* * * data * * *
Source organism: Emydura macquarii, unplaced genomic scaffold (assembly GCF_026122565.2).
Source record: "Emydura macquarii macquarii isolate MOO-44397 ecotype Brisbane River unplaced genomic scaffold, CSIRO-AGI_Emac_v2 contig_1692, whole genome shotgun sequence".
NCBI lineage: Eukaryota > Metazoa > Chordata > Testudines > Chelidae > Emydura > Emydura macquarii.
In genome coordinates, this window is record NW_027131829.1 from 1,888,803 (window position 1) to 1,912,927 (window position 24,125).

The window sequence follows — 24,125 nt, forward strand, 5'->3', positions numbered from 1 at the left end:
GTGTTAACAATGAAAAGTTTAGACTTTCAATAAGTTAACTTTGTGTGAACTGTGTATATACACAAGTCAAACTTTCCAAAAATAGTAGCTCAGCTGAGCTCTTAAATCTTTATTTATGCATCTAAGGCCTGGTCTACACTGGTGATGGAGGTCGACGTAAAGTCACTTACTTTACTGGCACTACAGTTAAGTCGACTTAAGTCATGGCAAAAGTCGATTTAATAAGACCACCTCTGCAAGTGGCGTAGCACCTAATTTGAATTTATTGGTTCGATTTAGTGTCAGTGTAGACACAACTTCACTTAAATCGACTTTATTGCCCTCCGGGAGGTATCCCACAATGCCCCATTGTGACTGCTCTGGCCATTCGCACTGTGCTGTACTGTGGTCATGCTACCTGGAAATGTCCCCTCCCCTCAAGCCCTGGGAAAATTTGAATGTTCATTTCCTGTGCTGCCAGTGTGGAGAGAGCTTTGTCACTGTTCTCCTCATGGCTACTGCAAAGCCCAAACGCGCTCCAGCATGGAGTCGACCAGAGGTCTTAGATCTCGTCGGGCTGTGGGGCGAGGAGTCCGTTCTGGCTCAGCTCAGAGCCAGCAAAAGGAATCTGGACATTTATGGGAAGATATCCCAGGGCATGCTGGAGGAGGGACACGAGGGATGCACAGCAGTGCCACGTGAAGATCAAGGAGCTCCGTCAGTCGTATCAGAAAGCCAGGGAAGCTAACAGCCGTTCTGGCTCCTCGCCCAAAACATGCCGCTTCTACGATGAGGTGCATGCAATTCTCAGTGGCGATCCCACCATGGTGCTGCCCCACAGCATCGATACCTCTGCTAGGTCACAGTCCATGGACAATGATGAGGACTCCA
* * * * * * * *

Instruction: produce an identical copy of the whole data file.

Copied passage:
Source organism: Emydura macquarii, unplaced genomic scaffold (assembly GCF_026122565.2).
Source record: "Emydura macquarii macquarii isolate MOO-44397 ecotype Brisbane River unplaced genomic scaffold, CSIRO-AGI_Emac_v2 contig_1692, whole genome shotgun sequence".
NCBI lineage: Eukaryota > Metazoa > Chordata > Testudines > Chelidae > Emydura > Emydura macquarii.
In genome coordinates, this window is record NW_027131829.1 from 1,888,803 (window position 1) to 1,912,927 (window position 24,125).

The window sequence follows — 24,125 nt, forward strand, 5'->3', positions numbered from 1 at the left end:
GTGTTAACAATGAAAAGTTTAGACTTTCAATAAGTTAACTTTGTGTGAACTGTGTATATACACAAGTCAAACTTTCCAAAAATAGTAGCTCAGCTGAGCTCTTAAATCTTTATTTATGCATCTAAGGCCTGGTCTACACTGGTGATGGAGGTCGACGTAAAGTCACTTACTTTACTGGCACTACAGTTAAGTCGACTTAAGTCATGGCAAAAGTCGATTTAATAAGACCACCTCTGCAAGTGGCGTAGCACCTAATTTGAATTTATTGGTTCGATTTAGTGTCAGTGTAGACACAACTTCACTTAAATCGACTTTATTGCCCTCCGGGAGGTATCCCACAATGCCCCATTGTGACTGCTCTGGCCATTCGCACTGTGCTGTACTGTGGTCATGCTACCTGGAAATGTCCCCTCCCCTCAAGCCCTGGGAAAATTTGAATGTTCATTTCCTGTGCTGCCAGTGTGGAGAGAGCTTTGTCACTGTTCTCCTCATGGCTACTGCAAAGCCCAAACGCGCTCCAGCATGGAGTCGACCAGAGGTCTTAGATCTCGTCGGGCTGTGGGGCGAGGAGTCCGTTCTGGCTCAGCTCAGAGCCAGCAAAAGGAATCTGGACATTTATGGGAAGATATCCCAGGGCATGCTGGAGGAGGGACACGAGGGATGCACAGCAGTGCCACGTGAAGATCAAGGAGCTCCGTCAGTCGTATCAGAAAGCCAGGGAAGCTAACAGCCGTTCTGGCTCCTCGCCCAAAACATGCCGCTTCTACGATGAGGTGCATGCAATTCTCAGTGGCGATCCCACCATGGTGCTGCCCCACAGCATCGATACCTCTGCTAGGTCACAGTCCATGGACAATGATGAGGACTCCA